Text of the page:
FORBIDDEN GATES-PART 6
By Thomas R. Horn
September 2, 2010
AUGMENTED BY HUMAN BELIEF, RITUAL AND SACRIFICE
As described in the last entry by Dr. Michael Bennett, opening supernatural gateways that exist inside the earth, the heavens, and the mind using altered mental states induced by psychoactive drugs is but one of several “spirit-gate” mechanisms. New Age esotericists like Robert Hieronimus—one of the world’s foremost authorities on the symbolism of the reverse side of the Great Seal of the United States (of which we have written extensively in Apollyon Rising 2012)—view the circular design and symbolism on the Great Seal to be an “initiatory mandala” that can unconsciously invoke contact with the spirit world.
Mandalas, from the Hindu term for “circle,” are concentric diagrams, such as is familiar in Tantrism, Buddhism, and Hinduism, having ritual and spiritual use for “focusing” or trance-inducing aspirants and adepts who seek mystical oneness with the cosmos or deeper levels of the unconscious mind. Related to the design of the Great Seal, Hieronimus, as an occultist, views the geometric patterns as representing a type of mandala or microcosm embodying the cosmic or metaphysical divine powers at work in the secret destiny of America, including the god or universal forces represented in the diagram that herald a coming new age of gods and demigods.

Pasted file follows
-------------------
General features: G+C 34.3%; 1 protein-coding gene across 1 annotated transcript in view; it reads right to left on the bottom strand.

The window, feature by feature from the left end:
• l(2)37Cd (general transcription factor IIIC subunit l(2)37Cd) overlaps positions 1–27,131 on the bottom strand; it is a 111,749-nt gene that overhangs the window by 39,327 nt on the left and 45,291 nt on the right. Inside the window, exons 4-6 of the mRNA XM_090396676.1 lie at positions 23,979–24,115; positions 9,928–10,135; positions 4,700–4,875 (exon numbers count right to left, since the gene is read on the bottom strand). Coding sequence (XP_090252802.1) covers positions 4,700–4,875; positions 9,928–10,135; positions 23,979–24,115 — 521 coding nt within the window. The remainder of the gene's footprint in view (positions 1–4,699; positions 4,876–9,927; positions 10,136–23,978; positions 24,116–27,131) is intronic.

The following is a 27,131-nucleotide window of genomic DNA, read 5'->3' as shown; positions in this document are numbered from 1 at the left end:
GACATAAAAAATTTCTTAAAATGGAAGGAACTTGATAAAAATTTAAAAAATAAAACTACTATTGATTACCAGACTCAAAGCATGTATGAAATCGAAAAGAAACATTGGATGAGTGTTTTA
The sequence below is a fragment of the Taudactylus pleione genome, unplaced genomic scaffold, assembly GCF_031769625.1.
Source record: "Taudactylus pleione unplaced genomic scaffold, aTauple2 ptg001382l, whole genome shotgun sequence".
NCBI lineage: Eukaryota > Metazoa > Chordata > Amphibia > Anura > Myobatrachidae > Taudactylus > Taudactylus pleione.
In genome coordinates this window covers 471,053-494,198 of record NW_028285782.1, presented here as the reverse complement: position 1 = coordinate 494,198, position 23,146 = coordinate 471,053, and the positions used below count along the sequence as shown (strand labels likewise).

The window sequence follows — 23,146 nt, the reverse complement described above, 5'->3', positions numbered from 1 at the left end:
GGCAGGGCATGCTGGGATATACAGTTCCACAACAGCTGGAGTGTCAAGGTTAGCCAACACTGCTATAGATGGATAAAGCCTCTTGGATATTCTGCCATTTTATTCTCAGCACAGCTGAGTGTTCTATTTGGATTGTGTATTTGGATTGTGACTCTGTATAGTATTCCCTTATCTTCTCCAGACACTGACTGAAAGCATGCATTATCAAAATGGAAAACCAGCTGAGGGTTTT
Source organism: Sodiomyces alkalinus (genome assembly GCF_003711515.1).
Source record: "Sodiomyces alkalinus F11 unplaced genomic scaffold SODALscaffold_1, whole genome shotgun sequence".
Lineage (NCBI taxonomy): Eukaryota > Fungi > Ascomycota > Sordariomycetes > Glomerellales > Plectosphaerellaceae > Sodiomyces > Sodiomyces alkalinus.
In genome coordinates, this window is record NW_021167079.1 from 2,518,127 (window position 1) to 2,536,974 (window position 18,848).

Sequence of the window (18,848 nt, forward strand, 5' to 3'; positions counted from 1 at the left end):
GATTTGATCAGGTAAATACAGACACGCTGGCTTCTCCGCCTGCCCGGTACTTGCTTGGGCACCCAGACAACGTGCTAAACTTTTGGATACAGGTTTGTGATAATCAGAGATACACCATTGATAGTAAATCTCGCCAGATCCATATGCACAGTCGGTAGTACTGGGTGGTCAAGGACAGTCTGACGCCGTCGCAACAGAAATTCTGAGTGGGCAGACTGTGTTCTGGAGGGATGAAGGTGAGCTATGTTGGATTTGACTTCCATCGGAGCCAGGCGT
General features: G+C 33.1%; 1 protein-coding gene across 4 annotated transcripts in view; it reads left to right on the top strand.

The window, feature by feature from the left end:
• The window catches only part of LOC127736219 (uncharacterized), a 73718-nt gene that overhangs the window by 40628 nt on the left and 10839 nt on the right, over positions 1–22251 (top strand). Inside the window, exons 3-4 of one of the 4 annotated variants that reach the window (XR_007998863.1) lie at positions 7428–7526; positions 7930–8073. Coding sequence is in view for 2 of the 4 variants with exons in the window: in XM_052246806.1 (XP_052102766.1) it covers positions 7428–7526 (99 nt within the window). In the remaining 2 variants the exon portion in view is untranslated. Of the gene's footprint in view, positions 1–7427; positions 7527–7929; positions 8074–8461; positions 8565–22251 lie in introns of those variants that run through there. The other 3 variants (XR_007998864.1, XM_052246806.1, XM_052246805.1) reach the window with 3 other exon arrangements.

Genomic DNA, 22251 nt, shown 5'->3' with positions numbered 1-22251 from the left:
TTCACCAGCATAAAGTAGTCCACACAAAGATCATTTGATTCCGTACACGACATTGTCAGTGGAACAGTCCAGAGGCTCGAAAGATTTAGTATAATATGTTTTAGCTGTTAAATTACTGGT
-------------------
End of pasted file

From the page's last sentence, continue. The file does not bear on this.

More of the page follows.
Occultists often use mandalas based on the concept of a “protective circle” or variation, which they believe allow certain doorways into the supernatural to be opened or closed, and entities compelled accordingly, as in the magical, five-pointed pentagram circle. This is similar to an initiatory mandala used in Hindu and Buddhist Tantrism, in which deities are represented by specific locations in the diagram. In Yoga: Immortality and Freedom, scholar Mircea Eliade explains the importance of this part of the mandala design:
At the periphery of the construction there are four cardinal doors, defended by terrifying images called “guardians of the doors.” Their role is twofold. On the one hand, the guardians defend consciousness from the disintegrating forces of the unconscious; on the other, they have an offensive mission—in order to lay hold upon the fluid and mysterious world of the unconscious, consciousness must carry the struggle into the enemy’s camp and hence assume the violent and terrible aspect appropriate to the forces to be combated. Indeed, even the divinities inside the mandala sometimes have a terrifying appearance; they are the gods whom man will encounter after death, in the state of bardo. The guardians of the doors and the terrible divinities emphasize the initiatory character of entrance into a mandala.… The typical initiatory ordeal is the “struggle with a monster”…both spiritual (against evil spirits and demons, forces of chaos) and material (against enemies)…who [attempt] to return “forms” to the amorphous state from which they originated.